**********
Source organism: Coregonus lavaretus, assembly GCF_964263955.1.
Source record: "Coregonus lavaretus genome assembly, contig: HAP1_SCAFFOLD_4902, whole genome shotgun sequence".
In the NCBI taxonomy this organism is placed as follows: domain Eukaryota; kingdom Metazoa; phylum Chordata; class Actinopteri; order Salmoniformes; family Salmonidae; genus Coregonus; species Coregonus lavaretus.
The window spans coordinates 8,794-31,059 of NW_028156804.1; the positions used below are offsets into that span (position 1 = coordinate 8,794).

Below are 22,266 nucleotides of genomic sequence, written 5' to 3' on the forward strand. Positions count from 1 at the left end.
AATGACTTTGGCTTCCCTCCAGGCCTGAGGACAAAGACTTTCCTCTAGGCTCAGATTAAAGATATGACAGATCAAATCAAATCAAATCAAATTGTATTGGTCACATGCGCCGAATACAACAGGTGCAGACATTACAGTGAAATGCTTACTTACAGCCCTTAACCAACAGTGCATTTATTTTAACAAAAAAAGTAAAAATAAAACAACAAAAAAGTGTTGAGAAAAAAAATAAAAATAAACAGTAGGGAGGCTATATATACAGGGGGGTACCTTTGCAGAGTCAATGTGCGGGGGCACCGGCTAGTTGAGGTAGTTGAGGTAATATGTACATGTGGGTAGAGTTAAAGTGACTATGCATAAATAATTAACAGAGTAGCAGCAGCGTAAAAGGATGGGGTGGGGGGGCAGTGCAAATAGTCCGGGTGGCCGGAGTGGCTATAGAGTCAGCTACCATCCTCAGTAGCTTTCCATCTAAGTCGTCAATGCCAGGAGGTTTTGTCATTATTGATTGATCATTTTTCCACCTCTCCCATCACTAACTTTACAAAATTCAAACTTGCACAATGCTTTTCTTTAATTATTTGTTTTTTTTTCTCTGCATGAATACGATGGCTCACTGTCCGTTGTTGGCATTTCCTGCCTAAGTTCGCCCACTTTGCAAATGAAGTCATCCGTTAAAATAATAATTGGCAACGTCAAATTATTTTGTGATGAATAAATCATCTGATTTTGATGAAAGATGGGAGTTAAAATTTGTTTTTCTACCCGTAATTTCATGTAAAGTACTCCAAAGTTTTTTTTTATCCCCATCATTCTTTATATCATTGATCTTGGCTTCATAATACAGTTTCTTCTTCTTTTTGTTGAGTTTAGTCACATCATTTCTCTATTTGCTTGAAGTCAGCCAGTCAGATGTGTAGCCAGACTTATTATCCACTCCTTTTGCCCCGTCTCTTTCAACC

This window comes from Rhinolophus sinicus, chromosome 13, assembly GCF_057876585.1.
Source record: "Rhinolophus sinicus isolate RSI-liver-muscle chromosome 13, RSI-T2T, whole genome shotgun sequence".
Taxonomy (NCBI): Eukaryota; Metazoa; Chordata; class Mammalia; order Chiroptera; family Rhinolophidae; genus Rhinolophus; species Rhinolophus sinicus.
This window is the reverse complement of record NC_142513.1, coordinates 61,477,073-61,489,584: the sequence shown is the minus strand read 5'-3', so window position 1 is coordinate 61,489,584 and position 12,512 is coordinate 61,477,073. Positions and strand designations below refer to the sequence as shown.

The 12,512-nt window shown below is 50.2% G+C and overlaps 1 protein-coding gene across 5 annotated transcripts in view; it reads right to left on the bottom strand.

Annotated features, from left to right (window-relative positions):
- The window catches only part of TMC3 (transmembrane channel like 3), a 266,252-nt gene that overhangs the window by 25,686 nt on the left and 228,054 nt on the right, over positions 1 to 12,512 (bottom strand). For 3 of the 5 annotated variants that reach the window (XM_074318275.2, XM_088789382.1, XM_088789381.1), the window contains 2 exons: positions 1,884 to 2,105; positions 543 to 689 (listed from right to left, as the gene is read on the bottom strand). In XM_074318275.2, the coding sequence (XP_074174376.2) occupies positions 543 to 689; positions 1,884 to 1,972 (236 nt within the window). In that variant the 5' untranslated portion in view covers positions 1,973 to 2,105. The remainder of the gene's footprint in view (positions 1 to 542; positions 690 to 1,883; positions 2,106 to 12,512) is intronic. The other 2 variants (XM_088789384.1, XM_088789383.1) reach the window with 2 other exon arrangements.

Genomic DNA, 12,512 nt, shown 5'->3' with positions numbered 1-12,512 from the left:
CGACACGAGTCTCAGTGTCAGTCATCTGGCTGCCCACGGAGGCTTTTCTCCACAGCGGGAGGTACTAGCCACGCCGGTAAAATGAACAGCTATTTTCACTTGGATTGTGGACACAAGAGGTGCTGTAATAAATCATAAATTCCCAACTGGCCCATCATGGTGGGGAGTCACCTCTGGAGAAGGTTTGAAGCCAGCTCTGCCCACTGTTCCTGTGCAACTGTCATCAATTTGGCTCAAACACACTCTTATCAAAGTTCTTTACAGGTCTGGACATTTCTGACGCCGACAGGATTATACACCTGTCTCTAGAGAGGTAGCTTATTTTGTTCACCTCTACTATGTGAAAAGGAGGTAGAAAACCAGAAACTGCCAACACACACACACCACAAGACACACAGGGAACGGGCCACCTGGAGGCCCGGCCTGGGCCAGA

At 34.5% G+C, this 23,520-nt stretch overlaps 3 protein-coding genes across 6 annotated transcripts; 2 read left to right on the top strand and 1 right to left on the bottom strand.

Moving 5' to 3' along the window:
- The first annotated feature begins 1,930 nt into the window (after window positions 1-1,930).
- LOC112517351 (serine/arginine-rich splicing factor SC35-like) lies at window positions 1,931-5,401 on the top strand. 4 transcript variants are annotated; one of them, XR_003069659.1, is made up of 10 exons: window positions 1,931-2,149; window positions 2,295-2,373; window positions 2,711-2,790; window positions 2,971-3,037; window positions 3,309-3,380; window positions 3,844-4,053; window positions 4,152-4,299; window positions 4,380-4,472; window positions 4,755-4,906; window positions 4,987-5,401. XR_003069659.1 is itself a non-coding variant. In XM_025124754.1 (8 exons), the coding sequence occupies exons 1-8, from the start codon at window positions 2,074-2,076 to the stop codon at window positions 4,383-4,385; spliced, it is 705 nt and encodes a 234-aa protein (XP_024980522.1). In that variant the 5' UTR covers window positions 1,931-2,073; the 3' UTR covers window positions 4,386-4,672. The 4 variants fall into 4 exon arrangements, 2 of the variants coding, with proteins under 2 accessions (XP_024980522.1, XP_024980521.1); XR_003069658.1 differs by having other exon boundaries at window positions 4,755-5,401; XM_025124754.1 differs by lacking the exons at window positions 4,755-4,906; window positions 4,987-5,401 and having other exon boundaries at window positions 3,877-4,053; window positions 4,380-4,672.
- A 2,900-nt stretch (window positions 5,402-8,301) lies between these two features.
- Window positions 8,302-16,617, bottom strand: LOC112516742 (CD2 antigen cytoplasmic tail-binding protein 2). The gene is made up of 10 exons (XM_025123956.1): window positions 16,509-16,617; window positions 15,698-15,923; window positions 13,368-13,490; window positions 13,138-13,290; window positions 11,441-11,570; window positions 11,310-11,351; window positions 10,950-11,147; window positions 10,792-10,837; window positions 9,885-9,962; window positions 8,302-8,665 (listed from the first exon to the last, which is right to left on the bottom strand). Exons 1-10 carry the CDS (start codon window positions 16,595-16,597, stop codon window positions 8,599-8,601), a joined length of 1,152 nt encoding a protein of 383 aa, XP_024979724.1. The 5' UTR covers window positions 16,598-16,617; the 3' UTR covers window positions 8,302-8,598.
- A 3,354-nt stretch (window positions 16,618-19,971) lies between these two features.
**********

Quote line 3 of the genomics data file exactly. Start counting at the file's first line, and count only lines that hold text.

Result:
In the NCBI taxonomy this organism is placed as follows: domain Eukaryota; kingdom Metazoa; phylum Chordata; class Actinopteri; order Salmoniformes; family Salmonidae; genus Coregonus; species Coregonus lavaretus.